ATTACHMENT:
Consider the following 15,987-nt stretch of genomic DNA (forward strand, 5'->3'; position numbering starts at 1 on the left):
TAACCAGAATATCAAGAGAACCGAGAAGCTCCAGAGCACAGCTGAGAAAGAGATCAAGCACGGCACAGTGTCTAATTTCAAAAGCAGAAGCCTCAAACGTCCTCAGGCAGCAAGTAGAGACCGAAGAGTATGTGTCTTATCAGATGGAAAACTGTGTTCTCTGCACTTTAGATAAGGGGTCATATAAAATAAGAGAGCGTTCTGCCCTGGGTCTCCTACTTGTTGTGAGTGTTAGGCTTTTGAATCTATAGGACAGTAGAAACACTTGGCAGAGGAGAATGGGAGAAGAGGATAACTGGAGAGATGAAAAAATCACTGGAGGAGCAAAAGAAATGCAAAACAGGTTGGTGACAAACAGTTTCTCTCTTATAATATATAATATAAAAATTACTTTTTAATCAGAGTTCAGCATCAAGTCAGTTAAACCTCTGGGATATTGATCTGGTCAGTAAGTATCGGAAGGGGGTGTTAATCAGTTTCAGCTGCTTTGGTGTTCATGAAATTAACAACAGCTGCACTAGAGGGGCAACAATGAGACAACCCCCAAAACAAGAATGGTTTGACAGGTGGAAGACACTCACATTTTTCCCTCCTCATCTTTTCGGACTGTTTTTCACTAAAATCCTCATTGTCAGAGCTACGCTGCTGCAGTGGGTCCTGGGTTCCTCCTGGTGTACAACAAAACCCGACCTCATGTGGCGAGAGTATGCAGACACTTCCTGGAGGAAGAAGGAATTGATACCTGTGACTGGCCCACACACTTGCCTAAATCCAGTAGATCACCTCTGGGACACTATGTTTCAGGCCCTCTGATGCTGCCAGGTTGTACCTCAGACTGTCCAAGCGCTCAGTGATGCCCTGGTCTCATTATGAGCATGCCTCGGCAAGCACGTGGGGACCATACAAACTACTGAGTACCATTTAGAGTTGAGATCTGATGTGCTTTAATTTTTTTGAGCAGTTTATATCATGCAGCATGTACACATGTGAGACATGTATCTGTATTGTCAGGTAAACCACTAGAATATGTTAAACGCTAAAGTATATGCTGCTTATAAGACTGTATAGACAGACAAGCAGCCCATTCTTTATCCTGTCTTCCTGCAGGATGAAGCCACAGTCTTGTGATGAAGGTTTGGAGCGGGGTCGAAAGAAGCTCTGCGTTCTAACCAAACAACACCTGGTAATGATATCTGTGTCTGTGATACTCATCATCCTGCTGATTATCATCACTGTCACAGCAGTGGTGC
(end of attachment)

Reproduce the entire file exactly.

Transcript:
Consider the following 15,987-nt stretch of genomic DNA (forward strand, 5'->3'; position numbering starts at 1 on the left):
TAACCAGAATATCAAGAGAACCGAGAAGCTCCAGAGCACAGCTGAGAAAGAGATCAAGCACGGCACAGTGTCTAATTTCAAAAGCAGAAGCCTCAAACGTCCTCAGGCAGCAAGTAGAGACCGAAGAGTATGTGTCTTATCAGATGGAAAACTGTGTTCTCTGCACTTTAGATAAGGGGTCATATAAAATAAGAGAGCGTTCTGCCCTGGGTCTCCTACTTGTTGTGAGTGTTAGGCTTTTGAATCTATAGGACAGTAGAAACACTTGGCAGAGGAGAATGGGAGAAGAGGATAACTGGAGAGATGAAAAAATCACTGGAGGAGCAAAAGAAATGCAAAACAGGTTGGTGACAAACAGTTTCTCTCTTATAATATATAATATAAAAATTACTTTTTAATCAGAGTTCAGCATCAAGTCAGTTAAACCTCTGGGATATTGATCTGGTCAGTAAGTATCGGAAGGGGGTGTTAATCAGTTTCAGCTGCTTTGGTGTTCATGAAATTAACAACAGCTGCACTAGAGGGGCAACAATGAGACAACCCCCAAAACAAGAATGGTTTGACAGGTGGAAGACACTCACATTTTTCCCTCCTCATCTTTTCGGACTGTTTTTCACTAAAATCCTCATTGTCAGAGCTACGCTGCTGCAGTGGGTCCTGGGTTCCTCCTGGTGTACAACAAAACCCGACCTCATGTGGCGAGAGTATGCAGACACTTCCTGGAGGAAGAAGGAATTGATACCTGTGACTGGCCCACACACTTGCCTAAATCCAGTAGATCACCTCTGGGACACTATGTTTCAGGCCCTCTGATGCTGCCAGGTTGTACCTCAGACTGTCCAAGCGCTCAGTGATGCCCTGGTCTCATTATGAGCATGCCTCGGCAAGCACGTGGGGACCATACAAACTACTGAGTACCATTTAGAGTTGAGATCTGATGTGCTTTAATTTTTTTGAGCAGTTTATATCATGCAGCATGTACACATGTGAGACATGTATCTGTATTGTCAGGTAAACCACTAGAATATGTTAAACGCTAAAGTATATGCTGCTTATAAGACTGTATAGACAGACAAGCAGCCCATTCTTTATCCTGTCTTCCTGCAGGATGAAGCCACAGTCTTGTGATGAAGGTTTGGAGCGGGGTCGAAAGAAGCTCTGCGTTCTAACCAAACAACACCTGGTAATGATATCTGTGTCTGTGATACTCATCATCCTGCTGATTATCATCACTGTCACAGCAGTGGTGC